Serial Star, a 4 in 1 USB serial and I2C converter

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Jesus Echavarria published a new build:

Here’s one of the last board I design the last year. On 2016, I develop the Dual USB Serial and I2C Converter board. Although this board works fine, it has a couple of lacks. First one, is that to use the both converters, you need two free USB ports. Is a minor problem today with USB hubs, but you need the hub and also two USB wires. And the other problem is that this board uses mini-USB connectors. Of course today you can still find it, but aren’t as common as the micro-USB wires. For this two reasons, I decide to upgrade the board, add the micro – USB connector and put a USB hub inside it. Because I choose a 4-port USB hub, I use also 4 USB serial converters. With some addons, you can select power supply value (5V, 3V3), serial levels (TTL, RS232) and GPIO functions in an independent way for each converter. So, let’s see how works this USB Serial Star, a 4 in 1 USB to Serial and I2C Converter.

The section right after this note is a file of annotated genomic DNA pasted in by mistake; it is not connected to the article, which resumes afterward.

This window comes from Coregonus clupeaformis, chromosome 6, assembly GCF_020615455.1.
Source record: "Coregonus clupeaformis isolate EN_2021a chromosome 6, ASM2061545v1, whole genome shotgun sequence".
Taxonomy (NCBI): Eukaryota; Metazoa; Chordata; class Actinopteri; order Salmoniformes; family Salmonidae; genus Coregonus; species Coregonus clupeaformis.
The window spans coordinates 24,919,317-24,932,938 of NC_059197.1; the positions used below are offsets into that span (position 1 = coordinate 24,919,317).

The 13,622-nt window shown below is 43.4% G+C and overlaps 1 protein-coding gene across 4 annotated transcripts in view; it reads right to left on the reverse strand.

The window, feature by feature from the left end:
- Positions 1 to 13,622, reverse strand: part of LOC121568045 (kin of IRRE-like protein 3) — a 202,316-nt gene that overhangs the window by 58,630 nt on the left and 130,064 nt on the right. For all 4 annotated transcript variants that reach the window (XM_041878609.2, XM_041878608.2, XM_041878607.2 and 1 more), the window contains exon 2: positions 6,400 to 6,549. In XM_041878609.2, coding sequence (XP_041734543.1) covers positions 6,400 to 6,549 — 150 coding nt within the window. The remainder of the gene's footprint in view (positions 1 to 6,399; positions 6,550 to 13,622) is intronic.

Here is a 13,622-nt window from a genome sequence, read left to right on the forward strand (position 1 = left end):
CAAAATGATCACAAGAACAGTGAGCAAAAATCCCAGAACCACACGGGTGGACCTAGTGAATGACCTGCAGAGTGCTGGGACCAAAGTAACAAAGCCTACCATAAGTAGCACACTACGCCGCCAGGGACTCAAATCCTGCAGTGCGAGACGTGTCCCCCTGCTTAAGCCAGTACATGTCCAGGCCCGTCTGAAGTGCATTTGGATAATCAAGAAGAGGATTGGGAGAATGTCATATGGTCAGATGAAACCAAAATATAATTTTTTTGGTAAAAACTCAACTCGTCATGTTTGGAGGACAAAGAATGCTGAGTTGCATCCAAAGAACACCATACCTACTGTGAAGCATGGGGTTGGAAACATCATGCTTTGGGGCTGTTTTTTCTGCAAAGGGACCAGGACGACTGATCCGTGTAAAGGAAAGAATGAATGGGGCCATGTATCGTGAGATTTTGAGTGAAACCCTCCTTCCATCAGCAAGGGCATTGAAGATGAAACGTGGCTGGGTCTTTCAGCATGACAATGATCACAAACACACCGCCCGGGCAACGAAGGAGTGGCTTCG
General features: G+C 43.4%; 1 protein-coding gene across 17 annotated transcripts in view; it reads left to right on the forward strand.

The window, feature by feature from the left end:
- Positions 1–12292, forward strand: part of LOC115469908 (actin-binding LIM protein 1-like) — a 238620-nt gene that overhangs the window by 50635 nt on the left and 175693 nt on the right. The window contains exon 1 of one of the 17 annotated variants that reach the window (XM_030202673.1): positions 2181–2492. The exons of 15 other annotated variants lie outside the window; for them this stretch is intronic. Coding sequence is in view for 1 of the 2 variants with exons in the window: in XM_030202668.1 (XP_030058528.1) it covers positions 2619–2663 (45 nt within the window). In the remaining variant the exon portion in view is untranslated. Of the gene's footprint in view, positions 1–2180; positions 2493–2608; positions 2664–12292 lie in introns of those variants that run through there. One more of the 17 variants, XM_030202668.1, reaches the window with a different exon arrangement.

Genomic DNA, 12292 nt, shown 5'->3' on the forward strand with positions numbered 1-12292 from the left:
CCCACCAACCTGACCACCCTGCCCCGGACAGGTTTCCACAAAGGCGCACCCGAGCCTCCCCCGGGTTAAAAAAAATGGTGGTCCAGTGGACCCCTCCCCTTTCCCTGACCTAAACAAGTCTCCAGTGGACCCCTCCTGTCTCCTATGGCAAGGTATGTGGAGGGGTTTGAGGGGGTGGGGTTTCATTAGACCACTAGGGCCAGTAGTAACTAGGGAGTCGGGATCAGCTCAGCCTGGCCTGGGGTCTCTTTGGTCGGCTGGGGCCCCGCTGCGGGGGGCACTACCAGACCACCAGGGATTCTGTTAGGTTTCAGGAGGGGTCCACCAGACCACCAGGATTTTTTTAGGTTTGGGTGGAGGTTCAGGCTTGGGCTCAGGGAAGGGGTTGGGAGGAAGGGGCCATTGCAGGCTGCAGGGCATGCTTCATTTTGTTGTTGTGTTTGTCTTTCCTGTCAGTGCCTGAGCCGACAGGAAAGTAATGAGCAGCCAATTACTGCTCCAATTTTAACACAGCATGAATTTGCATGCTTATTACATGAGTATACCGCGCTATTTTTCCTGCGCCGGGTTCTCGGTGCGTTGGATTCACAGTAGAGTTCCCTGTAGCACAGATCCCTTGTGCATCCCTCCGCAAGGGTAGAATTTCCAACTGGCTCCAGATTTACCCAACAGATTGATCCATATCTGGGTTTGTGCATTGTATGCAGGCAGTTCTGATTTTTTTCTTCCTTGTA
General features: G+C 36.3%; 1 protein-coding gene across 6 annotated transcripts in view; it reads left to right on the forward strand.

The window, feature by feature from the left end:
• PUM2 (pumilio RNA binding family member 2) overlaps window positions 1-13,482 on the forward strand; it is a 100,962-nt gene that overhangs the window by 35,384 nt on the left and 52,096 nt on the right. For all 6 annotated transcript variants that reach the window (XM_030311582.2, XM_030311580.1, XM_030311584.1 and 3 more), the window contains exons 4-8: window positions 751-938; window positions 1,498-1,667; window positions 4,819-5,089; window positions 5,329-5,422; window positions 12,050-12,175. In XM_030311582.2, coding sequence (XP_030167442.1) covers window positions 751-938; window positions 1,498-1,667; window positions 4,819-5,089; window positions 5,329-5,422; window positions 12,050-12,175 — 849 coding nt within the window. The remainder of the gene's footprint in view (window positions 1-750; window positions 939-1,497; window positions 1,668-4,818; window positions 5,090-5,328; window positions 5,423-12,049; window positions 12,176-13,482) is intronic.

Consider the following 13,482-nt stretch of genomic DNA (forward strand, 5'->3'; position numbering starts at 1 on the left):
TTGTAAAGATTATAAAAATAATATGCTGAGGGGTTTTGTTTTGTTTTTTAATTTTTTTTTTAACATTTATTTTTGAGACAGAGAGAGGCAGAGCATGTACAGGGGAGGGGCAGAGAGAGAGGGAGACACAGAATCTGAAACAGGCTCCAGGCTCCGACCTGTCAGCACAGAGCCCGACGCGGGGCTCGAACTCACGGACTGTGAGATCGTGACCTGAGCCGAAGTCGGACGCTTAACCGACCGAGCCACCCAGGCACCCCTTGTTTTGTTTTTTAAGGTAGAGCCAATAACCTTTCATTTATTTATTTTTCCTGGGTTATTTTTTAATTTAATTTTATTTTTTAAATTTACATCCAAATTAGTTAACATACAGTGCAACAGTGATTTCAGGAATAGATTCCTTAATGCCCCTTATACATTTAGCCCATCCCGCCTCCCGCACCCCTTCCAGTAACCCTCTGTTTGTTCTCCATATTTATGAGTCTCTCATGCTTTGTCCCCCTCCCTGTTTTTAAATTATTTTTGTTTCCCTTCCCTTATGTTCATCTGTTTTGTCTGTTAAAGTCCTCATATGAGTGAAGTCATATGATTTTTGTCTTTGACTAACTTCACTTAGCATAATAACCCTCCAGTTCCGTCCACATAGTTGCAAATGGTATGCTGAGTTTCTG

More details on Designing Electronics in Spain blog.

BMP180 based USB atmospheric pressure monitor

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Dilshan Jayakody published a new build:

We initially developed this USB atmospheric pressure monitor to study some operating characteristics of Bosch BMP180 sensor. BMP180 is low cost sensor to measuring barometric pressure and temperature. According to the data sheet this sensor can use to measure pressure ranging between 300hPa to 1100hPa. This sensor is introduced couple of years back but still it is popular due to lower cost and simplicity of it’s interface.

See the full post on his blog.

BUS PIRATE: USB Micro B connector test

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USB Micro B is the connector of the moment, but we haven’t had a very good time working with it. The bog-standard Chinese generic Micro B connectors on Bus Pirate v5 and Bus Pirate NG1 break constantly. We tested a Micro B connector with through-hole support tabs on the latest Bus Pirate PCBs. It turned out really well.

Standard Chinese USB Micro B connector